Next Wednesday the health care reform law turns one, and the White House and other supporters of reform are planning a public relations push to mark the birthday.
A coalition of advocacy groups will host 200 town-hall meetings and other events next week. Cabinet secretaries will “fan out across the country to promote the law’s benefits,” the Wall Street Journal said. And Democrats in Congress left for their home districts this weekend with a message encouraging them to mark the anniversary there, according to The Hill.
But in some ways the Democrats’ celebrations are quieter than they were a year ago, Politico reports, as the law remains mired in controversy and polls show it hasn’t increased in popularity. Few other Democratic bigwigs, such as House Minority Whip Steny Hoyer, D-Md., surrounded House Minority Leader Nancy Pelosi, D-Calif., during a news conference Thursday to mark the bill’s anniversary.
And, the Wall Street Journal said, supporters could face an uphill battle this year, as the portions of the law scheduled to go into effect are more complex policy changes instead of the popular consumer protection provisions that took effect in 2010, including allowing young adults to stay on their parents’ insurance:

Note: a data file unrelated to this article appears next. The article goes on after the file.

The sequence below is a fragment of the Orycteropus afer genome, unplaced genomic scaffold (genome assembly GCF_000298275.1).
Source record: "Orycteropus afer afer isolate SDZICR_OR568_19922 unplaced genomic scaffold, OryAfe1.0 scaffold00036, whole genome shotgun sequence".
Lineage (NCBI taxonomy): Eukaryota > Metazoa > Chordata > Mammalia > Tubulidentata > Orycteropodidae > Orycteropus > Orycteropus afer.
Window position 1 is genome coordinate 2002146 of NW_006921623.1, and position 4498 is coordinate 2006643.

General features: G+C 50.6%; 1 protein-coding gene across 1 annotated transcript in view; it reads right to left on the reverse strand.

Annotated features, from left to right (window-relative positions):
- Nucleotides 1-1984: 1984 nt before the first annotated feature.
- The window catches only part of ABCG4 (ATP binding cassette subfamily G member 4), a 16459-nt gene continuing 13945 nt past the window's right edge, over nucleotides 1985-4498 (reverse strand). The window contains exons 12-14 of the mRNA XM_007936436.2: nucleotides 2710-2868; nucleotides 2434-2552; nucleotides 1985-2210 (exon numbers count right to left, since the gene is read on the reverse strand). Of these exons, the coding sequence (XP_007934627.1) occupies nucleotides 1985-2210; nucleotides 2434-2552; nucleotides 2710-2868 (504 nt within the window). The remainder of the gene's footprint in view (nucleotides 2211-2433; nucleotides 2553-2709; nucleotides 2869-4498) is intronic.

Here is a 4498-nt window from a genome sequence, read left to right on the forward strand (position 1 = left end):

Between now and the 2012 presidential election, few consumer-oriented changes kick in. That gives the administration few tools to break a deadlock in public opinion over President Barack Obama’s top domestic achievement.
Also this week:
Americans Confused, Divided on Reform
Speaking of that deadlock, the latest tracking poll [[PDF](http://www.kff.org/kaiserpolls/upload/8166-F.pdf)] from the Kaiser Family Foundation finds that “Little has changed on the public opinion front since President Obama signed the Patient Protection and Affordable Care Act (ACA) into law last March 23.” Forty-two percent of the respondents view the law favorably, and 46 percent unfavorably — percentages that have budged little in the last year. Also: 53 percent of people say they’re “confused” about the law.
Battle over Broker Fees
Two lawmakers introduced a bill Thursday to repeal a provision in the health reform law that insurance brokers say could devastate their profession. The bill would reclassify brokers’ commissions so that the commissions wouldn’t count toward insurers’ spending when calculating the companies’ medical loss ratio. The reform law specifies that companies must spend 80 or 85 percent of their revenue on providing medical treatment, and brokers say that insurers will have to slash their pay rates to make the MLR minimum. But supporters of the law say that the business brokers will gain from having more people in the insurance pool will make up the difference. The New York Times explained the debate, and Politico evaluated whether the repeal effort is likely to succeed.
Blue Cross Backs Down in California
Two weeks ago, the NewsHour reported that health insurers proposed rate hikes were sparking outrage in California. On Thursday, Blue Shield of California backed down, and withdrew the rate hike proposal it had sent to state regulators.